Colorado News Roundup: Student dies after cross country race in Broomfield (09.18.16) |

Colorado News Roundup: Student dies after cross country race in Broomfield (09.18.16)


BROOMFIELD, Colo. — Students at Peak to Peak Charter School are mourning the death of a student who died after collapsing at a meet in Broomfield on Friday.

According to school officials, Brandon Ries was competing in the 5k race on Friday when he collapsed on the course. He was taken to Good Samaritan Hospital in Lafayette, where he died.

According to the Boulder Daily Camera, Ries was co-captain of the team and a senior at the school.

School officials say counselors will be available to students at Peak to Peak on Monday.


Man charged in fatal stabbing strikes plea deal

FORT COLLINS, Colo. — A man charged for his role in a fatal stabbing in Fort Collins has struck a plea deal with prosecutors.

The Coloradoan reports 42-year-old Tomas Vigil was charged with 20 counts, the most serious of which was first-degree murder. He pleaded guilty on Friday to first-degree burglary.

Prosecutors say he and 26-year-old Tolentino Corzo-Avendano are accused of stabbing 26-year-old Sara Mondragon and 61-year-old Cathy Mondragon on Feb. 9. The elder woman suffered fatal stab wounds to her head and neck.

Corzo-Avendano has been charged with first-degree murder and is due in court Oct. 11.


Colorado largely spared opposition to painkiller limits

DENVER — Colorado’s state legislators have been spared the intensive lobbying seen in other states by the pharmaceutical industry to oppose restrictions on prescription painkiller sales.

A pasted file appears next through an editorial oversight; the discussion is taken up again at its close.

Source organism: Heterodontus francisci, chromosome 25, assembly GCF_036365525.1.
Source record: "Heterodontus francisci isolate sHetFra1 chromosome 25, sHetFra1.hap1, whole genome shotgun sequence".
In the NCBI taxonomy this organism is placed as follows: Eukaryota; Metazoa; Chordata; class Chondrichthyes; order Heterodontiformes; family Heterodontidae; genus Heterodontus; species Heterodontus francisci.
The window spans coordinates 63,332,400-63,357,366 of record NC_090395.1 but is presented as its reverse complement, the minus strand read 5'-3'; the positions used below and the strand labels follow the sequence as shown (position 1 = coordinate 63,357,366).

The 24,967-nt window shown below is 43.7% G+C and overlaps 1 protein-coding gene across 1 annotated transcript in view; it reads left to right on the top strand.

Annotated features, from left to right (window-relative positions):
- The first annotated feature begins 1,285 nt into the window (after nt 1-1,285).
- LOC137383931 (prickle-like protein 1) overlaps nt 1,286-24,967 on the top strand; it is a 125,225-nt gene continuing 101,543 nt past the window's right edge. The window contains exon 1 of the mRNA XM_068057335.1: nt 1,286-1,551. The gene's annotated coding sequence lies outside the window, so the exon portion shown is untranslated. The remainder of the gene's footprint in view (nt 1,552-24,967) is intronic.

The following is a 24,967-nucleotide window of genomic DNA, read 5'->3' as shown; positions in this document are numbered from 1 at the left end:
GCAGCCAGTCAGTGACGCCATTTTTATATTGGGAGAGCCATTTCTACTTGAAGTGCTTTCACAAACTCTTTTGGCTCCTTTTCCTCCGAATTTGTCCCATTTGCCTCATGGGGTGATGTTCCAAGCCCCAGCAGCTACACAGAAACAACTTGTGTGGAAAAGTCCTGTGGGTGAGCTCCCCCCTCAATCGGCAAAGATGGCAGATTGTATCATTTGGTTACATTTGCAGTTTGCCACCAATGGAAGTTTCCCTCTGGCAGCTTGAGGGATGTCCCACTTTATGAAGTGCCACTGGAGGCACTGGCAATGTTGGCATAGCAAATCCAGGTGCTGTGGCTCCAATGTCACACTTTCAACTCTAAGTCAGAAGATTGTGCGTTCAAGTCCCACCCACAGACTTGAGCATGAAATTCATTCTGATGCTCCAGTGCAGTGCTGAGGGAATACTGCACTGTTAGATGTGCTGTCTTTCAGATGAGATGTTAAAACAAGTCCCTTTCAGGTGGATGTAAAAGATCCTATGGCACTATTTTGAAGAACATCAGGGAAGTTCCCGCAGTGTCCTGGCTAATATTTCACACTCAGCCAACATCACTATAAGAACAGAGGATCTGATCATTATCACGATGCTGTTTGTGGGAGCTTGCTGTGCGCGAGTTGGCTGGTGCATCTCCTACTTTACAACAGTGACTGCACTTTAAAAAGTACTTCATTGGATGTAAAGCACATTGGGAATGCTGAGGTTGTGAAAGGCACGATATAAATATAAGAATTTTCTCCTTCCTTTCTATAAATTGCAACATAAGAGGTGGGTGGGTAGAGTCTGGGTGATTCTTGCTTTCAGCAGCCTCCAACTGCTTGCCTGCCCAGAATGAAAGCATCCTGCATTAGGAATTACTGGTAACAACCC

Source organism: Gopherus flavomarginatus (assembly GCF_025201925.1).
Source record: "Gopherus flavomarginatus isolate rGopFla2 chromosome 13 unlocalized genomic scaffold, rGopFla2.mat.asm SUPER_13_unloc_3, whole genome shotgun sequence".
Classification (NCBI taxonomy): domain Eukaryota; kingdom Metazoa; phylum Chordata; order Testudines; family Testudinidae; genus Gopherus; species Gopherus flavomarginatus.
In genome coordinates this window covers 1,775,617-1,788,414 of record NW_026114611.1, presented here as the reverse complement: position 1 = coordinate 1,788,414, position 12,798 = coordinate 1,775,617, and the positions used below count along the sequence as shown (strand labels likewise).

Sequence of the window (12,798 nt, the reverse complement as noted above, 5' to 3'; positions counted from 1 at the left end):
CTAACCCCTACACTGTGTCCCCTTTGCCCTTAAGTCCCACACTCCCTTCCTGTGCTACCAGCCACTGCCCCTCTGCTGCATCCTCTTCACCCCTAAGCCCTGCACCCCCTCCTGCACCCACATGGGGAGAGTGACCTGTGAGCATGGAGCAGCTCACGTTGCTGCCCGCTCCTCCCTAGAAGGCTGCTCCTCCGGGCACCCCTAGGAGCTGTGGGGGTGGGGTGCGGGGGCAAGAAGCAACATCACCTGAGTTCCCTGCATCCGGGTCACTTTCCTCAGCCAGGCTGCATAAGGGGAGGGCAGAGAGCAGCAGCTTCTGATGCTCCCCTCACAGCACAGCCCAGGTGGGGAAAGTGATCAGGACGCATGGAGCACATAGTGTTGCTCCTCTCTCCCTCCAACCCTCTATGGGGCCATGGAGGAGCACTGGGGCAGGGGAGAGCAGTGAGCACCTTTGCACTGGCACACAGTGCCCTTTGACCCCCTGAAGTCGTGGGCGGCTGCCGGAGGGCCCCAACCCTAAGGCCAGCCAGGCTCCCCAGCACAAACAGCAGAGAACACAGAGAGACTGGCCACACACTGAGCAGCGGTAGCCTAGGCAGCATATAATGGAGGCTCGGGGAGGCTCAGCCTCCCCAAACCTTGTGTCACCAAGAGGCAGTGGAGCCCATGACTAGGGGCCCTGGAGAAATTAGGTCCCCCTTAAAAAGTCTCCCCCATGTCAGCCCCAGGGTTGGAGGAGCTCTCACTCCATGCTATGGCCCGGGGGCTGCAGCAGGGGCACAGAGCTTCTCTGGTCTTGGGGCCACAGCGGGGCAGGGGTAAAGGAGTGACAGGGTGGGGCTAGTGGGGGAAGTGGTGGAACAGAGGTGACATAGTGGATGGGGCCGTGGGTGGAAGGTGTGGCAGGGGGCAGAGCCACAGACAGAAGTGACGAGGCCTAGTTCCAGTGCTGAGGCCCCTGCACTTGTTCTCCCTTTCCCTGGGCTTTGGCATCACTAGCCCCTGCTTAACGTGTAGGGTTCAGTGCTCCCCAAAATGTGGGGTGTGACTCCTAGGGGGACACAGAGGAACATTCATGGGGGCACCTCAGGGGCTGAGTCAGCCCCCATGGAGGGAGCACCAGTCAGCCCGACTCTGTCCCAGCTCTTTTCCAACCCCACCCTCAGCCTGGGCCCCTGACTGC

The National Institute on Money in State Politics says the industry spent more than $130,000 in state candidate contributions over the past decade in Colorado.

Those contributions came from the Pain Care Forum, a national network of drug firms and opioid-friendly groups. Nationally, the forum opposes regulations that would cut the availability or use of prescription opioids, especially painkillers such as OxyContin, Vicodin and fentanyl.

Colorado has enacted a law expanding access to Naloxone, a powerful drug that can stop overdoses from prescription painkillers and illegal drugs like heroin.

Another law removed criminal penalties, under certain conditions, for those who might hesitate to report drug overdoses to emergency responders.

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